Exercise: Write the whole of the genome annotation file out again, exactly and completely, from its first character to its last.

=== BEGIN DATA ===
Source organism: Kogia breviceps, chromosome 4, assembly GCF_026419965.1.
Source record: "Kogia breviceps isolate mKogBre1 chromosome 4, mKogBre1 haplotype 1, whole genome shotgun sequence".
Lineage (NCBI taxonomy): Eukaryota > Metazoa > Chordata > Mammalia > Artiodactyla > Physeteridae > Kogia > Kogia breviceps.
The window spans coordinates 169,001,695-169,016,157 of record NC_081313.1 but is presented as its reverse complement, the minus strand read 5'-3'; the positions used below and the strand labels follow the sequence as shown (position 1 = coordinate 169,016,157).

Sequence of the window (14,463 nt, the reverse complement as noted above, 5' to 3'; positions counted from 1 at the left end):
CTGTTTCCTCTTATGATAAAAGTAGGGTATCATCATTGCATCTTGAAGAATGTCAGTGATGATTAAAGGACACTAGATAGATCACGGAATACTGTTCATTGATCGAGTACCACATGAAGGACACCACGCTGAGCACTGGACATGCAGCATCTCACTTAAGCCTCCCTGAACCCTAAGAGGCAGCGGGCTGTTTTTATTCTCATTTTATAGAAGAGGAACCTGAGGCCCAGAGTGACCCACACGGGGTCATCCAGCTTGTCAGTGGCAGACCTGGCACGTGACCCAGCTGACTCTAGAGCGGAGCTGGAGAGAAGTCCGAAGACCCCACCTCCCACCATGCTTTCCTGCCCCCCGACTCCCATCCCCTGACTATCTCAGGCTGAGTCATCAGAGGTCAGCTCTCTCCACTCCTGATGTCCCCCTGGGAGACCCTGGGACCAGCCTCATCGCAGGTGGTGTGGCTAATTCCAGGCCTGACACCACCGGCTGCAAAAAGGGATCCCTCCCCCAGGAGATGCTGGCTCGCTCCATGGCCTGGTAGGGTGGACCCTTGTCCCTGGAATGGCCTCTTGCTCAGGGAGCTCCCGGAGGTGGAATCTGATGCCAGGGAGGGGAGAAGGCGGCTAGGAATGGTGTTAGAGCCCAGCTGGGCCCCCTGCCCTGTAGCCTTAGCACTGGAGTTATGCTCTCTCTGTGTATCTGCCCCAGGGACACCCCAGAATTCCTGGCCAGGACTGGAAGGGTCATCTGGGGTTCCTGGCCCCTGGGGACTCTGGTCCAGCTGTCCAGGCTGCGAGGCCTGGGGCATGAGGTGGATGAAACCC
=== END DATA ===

Source organism: Kogia breviceps, chromosome 4, assembly GCF_026419965.1.
Source record: "Kogia breviceps isolate mKogBre1 chromosome 4, mKogBre1 haplotype 1, whole genome shotgun sequence".
Lineage (NCBI taxonomy): Eukaryota > Metazoa > Chordata > Mammalia > Artiodactyla > Physeteridae > Kogia > Kogia breviceps.
The window spans coordinates 169,001,695-169,016,157 of record NC_081313.1 but is presented as its reverse complement, the minus strand read 5'-3'; the positions used below and the strand labels follow the sequence as shown (position 1 = coordinate 169,016,157).

Sequence of the window (14,463 nt, the reverse complement as noted above, 5' to 3'; positions counted from 1 at the left end):
CTGTTTCCTCTTATGATAAAAGTAGGGTATCATCATTGCATCTTGAAGAATGTCAGTGATGATTAAAGGACACTAGATAGATCACGGAATACTGTTCATTGATCGAGTACCACATGAAGGACACCACGCTGAGCACTGGACATGCAGCATCTCACTTAAGCCTCCCTGAACCCTAAGAGGCAGCGGGCTGTTTTTATTCTCATTTTATAGAAGAGGAACCTGAGGCCCAGAGTGACCCACACGGGGTCATCCAGCTTGTCAGTGGCAGACCTGGCACGTGACCCAGCTGACTCTAGAGCGGAGCTGGAGAGAAGTCCGAAGACCCCACCTCCCACCATGCTTTCCTGCCCCCCGACTCCCATCCCCTGACTATCTCAGGCTGAGTCATCAGAGGTCAGCTCTCTCCACTCCTGATGTCCCCCTGGGAGACCCTGGGACCAGCCTCATCGCAGGTGGTGTGGCTAATTCCAGGCCTGACACCACCGGCTGCAAAAAGGGATCCCTCCCCCAGGAGATGCTGGCTCGCTCCATGGCCTGGTAGGGTGGACCCTTGTCCCTGGAATGGCCTCTTGCTCAGGGAGCTCCCGGAGGTGGAATCTGATGCCAGGGAGGGGAGAAGGCGGCTAGGAATGGTGTTAGAGCCCAGCTGGGCCCCCTGCCCTGTAGCCTTAGCACTGGAGTTATGCTCTCTCTGTGTATCTGCCCCAGGGACACCCCAGAATTCCTGGCCAGGACTGGAAGGGTCATCTGGGGTTCCTGGCCCCTGGGGACTCTGGTCCAGCTGTCCAGGCTGCGAGGCCTGGGGCATGAGGTGGATGAAACCC